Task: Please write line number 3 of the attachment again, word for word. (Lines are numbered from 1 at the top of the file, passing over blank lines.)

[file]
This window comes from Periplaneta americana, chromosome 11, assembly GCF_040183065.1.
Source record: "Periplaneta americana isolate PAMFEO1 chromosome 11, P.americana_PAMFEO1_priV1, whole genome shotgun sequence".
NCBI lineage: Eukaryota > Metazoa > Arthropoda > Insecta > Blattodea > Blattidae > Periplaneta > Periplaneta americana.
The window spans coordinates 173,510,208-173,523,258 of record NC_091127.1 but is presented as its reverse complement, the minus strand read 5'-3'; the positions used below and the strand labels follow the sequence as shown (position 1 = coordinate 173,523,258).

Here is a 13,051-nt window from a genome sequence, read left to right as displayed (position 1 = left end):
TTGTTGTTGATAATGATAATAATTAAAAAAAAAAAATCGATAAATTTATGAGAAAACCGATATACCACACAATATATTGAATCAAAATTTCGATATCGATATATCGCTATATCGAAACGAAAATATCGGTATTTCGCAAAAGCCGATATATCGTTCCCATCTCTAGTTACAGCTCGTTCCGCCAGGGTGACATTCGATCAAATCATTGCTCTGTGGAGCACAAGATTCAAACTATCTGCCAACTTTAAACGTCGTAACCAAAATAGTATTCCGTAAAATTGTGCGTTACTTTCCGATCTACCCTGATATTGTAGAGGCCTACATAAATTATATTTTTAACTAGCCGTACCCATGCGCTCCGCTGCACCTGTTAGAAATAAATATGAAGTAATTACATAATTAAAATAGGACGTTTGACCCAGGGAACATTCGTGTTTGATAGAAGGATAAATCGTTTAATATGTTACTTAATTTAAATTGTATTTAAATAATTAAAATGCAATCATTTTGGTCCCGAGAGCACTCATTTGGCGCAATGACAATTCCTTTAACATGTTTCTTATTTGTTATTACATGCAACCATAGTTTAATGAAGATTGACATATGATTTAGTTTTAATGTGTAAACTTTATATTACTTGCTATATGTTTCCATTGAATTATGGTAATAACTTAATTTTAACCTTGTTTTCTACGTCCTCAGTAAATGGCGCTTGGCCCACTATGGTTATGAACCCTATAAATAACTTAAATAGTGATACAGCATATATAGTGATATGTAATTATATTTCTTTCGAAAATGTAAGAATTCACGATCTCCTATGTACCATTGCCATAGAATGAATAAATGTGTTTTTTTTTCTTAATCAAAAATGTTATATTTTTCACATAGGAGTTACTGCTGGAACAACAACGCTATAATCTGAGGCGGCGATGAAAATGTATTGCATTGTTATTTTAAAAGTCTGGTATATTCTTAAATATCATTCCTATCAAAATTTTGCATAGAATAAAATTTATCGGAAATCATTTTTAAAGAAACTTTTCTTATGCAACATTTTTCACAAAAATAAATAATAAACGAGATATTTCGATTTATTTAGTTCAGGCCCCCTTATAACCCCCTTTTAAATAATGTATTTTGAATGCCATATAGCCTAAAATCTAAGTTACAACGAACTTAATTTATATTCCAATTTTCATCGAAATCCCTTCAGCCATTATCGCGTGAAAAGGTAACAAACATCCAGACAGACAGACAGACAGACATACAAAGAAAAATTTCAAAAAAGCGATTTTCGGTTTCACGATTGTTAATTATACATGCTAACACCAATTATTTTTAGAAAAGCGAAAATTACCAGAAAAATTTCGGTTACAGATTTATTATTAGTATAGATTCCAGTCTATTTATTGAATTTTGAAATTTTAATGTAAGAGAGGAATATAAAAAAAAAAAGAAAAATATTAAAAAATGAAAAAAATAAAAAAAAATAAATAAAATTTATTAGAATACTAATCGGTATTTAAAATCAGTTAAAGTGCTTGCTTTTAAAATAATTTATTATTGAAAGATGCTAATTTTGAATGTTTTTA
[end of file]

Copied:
NCBI lineage: Eukaryota > Metazoa > Arthropoda > Insecta > Blattodea > Blattidae > Periplaneta > Periplaneta americana.